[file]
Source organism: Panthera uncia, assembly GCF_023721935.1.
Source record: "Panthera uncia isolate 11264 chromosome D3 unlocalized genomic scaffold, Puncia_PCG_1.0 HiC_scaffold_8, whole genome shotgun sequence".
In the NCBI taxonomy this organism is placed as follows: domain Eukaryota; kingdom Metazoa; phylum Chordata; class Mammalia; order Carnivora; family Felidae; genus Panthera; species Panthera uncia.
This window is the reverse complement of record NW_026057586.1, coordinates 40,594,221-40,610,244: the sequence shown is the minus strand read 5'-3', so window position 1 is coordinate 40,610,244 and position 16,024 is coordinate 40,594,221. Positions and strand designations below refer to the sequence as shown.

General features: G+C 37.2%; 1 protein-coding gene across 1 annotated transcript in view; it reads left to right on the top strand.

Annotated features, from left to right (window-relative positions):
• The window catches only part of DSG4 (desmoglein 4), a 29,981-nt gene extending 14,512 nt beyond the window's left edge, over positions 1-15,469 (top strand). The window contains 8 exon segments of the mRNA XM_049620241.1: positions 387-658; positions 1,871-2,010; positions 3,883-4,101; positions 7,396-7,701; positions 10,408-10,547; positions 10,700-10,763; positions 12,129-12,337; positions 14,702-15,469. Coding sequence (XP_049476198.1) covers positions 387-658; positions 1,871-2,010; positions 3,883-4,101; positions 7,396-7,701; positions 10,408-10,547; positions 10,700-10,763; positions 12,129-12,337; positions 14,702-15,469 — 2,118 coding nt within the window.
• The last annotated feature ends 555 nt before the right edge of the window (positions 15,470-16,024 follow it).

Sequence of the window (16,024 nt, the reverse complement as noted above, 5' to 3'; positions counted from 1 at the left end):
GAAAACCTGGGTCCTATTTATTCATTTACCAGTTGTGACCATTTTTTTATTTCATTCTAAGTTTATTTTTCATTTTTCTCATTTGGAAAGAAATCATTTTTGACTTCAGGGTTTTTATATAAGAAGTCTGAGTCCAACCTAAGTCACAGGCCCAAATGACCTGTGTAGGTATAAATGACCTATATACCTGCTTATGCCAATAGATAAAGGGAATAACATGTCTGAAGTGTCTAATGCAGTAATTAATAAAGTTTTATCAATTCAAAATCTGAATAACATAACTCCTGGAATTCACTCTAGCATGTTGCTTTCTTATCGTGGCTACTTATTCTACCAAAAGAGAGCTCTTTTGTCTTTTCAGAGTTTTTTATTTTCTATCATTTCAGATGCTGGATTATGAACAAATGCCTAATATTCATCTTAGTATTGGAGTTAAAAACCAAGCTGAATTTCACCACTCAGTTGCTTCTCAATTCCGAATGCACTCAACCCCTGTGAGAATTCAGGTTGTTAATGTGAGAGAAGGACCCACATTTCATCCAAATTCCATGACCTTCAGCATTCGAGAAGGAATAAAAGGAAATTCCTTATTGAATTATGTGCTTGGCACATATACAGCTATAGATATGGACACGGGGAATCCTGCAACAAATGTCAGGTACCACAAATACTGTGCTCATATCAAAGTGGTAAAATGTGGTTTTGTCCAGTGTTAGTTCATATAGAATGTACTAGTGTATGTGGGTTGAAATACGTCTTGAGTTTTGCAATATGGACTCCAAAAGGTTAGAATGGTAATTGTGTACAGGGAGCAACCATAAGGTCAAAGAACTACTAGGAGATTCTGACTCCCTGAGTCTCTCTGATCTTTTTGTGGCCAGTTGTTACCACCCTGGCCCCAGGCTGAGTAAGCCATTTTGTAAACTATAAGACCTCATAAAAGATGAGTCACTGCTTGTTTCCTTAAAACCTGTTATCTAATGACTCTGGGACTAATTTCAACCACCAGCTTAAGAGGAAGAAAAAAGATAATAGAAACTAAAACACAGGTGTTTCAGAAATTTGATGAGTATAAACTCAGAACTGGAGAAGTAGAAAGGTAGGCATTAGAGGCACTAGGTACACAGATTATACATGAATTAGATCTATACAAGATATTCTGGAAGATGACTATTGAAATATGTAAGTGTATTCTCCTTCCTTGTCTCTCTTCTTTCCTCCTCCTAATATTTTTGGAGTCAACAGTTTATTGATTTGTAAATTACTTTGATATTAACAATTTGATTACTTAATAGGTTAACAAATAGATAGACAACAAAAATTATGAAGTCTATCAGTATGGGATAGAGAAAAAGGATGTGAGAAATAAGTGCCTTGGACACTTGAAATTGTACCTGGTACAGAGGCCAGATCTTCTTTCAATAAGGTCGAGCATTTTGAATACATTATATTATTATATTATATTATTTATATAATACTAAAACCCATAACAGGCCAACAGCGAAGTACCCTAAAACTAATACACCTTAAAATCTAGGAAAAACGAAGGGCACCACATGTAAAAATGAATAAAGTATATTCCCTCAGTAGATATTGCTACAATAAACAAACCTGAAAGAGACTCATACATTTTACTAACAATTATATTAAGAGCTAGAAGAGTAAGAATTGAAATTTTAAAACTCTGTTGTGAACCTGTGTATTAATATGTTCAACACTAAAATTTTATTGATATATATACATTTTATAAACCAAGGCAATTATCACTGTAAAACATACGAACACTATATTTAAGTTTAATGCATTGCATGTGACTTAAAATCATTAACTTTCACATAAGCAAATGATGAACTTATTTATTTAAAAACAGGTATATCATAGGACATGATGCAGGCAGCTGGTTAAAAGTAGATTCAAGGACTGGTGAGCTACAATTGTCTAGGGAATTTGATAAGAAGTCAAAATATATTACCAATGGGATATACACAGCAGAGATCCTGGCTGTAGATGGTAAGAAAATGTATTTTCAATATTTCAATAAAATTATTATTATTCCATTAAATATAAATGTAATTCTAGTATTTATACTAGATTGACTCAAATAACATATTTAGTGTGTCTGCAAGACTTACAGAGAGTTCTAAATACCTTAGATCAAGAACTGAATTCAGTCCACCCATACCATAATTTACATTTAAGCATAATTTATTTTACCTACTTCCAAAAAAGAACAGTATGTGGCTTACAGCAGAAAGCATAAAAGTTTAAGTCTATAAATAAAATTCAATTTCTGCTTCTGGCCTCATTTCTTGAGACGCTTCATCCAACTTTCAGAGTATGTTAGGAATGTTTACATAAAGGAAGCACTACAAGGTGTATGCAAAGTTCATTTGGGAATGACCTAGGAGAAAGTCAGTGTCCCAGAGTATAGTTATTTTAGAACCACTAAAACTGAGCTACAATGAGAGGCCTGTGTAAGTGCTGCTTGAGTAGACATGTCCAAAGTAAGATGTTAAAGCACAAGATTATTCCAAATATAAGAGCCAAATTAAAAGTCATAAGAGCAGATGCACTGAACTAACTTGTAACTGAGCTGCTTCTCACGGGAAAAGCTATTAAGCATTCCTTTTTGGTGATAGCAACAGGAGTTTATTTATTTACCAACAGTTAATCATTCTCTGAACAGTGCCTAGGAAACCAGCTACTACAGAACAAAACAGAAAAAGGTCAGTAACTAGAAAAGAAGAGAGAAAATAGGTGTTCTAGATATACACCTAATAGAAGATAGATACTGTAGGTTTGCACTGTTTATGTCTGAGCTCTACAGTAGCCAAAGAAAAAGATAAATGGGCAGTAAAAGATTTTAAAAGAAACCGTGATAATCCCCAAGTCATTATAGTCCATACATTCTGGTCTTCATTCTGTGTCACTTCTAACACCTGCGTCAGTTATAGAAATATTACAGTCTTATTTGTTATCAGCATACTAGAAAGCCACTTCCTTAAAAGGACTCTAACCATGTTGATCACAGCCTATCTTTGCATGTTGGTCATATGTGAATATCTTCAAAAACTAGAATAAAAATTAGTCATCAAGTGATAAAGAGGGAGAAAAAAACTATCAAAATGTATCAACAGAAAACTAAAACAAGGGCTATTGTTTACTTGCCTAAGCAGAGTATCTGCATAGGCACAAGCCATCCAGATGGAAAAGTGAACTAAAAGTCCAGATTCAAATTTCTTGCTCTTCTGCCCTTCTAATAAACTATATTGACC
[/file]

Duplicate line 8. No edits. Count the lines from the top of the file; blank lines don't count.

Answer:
• The last annotated feature ends 555 nt before the right edge of the window (positions 15,470-16,024 follow it).